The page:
Type 2 Diabetes and Memory Loss

Written by Susan McQuillan, MS, RDN, CDN
Reviewed by Amy Hess-Fischl, MS, RD, LDN, BC-ADM, CDE

Researchers have long known that inflammation plays a role in the development of type 2 diabetes. This inflammation comes from substances that are produced by the body’s immune and fat cells. The result: impaired blood flow and blood vessel function— which impacts the health of the heart, kidneys and other organs and body systems.

A study published in a July 2015 journal Neurology found that this reduced blood flow and blood vessel capability also affects the brain by speeding up cognitive decline and memory loss in older adults with type 2 diabetes.

 Measuring the Impact

The researchers studied 65 men and women between the ages of 57 and 75. Thirty-five of the study participants had been treated for type 2 diabetes for more than five years at the beginning of the study. The initial assessment of all participants included testing of memory and cognitive function skills, as well as MRI scans and blood tests to determine baseline blood flow, blood pressure, markers of inflammation, and brain volume. None of the participants had any type of cognitive impairment at the time of the initial assessment.

At a two-year follow-up, those with type 2 diabetes showed a significant decline in thinking and memory scores. None of the non-diabetic participants showed any decline. Blood vessel health and blood flow regulation were also seriously impaired in those with diabetes.

“We ultimately concluded that diabetes-related inflammation of the small blood vessels in the brain may accelerate decline in those with type 2 diabetes,” says study author Vera Novak, MD, PhD, associate professor of neurology and director of Syncope and Falls in the Elderly (SAFE) laboratory at Beth Israel Deaconess Medical Center. “This, in turn, affects not only their overall health but also their day-to-day activities.”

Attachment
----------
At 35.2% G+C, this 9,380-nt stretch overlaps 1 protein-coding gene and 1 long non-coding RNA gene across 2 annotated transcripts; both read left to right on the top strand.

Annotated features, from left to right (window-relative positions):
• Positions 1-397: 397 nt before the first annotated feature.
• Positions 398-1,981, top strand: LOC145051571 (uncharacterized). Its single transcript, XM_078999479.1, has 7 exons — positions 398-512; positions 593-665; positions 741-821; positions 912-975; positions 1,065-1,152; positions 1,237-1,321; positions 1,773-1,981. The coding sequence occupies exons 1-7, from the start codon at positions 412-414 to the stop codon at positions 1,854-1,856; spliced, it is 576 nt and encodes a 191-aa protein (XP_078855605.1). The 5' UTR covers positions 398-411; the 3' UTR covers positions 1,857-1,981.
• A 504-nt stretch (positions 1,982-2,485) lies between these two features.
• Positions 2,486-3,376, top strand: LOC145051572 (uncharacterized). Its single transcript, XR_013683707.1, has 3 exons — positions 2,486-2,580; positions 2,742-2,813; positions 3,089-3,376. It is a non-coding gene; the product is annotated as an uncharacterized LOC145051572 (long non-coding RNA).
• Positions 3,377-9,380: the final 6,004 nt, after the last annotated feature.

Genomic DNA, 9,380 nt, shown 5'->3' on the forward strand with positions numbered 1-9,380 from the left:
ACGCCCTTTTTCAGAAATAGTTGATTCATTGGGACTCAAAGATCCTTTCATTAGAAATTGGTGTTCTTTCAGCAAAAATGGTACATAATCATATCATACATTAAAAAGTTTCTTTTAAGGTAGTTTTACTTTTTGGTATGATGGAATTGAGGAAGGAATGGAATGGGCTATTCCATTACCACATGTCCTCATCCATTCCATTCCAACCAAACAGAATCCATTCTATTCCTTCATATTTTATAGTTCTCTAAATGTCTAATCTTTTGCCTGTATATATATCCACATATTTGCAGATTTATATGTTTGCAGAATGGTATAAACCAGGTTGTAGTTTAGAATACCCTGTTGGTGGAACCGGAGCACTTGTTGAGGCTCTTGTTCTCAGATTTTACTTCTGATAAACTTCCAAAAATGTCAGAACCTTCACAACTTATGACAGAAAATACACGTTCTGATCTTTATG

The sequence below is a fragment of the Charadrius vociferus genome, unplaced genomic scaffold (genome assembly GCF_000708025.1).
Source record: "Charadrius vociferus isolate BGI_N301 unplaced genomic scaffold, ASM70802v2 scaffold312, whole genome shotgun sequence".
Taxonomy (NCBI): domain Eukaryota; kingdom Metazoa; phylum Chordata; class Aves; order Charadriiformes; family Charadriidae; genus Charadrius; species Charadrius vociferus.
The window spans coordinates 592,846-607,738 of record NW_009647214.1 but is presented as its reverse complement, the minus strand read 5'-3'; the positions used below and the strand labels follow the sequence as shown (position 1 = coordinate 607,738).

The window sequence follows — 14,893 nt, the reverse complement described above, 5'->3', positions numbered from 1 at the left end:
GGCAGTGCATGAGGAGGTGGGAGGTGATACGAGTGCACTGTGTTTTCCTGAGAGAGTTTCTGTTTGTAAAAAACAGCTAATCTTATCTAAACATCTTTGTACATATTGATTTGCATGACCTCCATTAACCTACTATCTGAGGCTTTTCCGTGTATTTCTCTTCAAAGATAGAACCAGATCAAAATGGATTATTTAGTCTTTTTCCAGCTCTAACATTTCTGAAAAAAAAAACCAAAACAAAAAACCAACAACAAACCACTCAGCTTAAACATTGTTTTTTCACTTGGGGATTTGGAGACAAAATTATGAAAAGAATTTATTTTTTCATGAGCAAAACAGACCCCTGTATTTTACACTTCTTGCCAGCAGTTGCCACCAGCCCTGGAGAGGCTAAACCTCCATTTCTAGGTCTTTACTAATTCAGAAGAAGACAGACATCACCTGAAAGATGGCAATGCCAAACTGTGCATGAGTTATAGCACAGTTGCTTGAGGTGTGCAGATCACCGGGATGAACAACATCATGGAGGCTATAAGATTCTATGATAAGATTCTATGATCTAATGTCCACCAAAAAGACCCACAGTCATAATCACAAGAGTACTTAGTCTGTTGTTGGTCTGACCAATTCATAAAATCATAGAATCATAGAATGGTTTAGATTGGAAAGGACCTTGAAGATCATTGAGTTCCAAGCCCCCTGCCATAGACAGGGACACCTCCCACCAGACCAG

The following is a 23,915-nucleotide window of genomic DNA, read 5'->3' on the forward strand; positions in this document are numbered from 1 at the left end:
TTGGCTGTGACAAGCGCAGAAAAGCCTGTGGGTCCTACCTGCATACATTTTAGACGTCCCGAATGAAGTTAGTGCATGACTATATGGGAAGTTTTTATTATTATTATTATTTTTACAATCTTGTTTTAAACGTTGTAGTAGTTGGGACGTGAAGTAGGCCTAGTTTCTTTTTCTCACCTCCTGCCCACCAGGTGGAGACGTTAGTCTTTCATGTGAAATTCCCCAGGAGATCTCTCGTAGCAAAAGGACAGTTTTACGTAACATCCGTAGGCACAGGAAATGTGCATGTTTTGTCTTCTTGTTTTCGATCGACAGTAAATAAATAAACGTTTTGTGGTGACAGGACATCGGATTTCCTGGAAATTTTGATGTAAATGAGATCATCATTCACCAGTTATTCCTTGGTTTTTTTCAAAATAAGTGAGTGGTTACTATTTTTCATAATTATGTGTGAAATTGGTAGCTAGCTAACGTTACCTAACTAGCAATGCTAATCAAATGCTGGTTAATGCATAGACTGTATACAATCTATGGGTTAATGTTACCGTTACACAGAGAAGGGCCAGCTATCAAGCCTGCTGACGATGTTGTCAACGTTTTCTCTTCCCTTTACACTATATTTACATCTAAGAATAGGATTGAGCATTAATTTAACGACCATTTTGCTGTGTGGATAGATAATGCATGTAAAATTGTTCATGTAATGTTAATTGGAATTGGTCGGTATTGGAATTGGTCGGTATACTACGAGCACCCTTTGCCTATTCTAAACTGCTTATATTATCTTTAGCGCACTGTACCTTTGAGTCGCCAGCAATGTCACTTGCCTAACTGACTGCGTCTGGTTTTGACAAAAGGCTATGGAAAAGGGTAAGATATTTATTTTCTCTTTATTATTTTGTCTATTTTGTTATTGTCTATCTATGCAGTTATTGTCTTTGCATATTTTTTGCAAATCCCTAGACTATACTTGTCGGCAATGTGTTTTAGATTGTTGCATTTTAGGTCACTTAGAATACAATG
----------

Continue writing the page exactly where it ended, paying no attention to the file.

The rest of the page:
For now, it is unclear whether inflammation initially causes insulin resistance in people with type 2 diabetes or if existing inflammation is intensified by high blood sugar, or both. Since this study ended with a two-year follow-up, further and longer-term studies are necessary before researchers fully understand the impact of type 2 diabetes and inflammation on mental health and other complications.

What You Can Do

If you have type 2 diabetes, or have been diagnosed with a related condition, such as prediabetes or insulin resistance, the best thing you can do is follow your doctor’s instructions for keeping your blood glucose (sugar) levels within a recommended range. Consistent blood glucose control is key to preventing complications and maintaining a good quality of life.

Controlling blood glucose, however, is just the first step. Consider these tips, as well, to help reduce inflammation:

 

 

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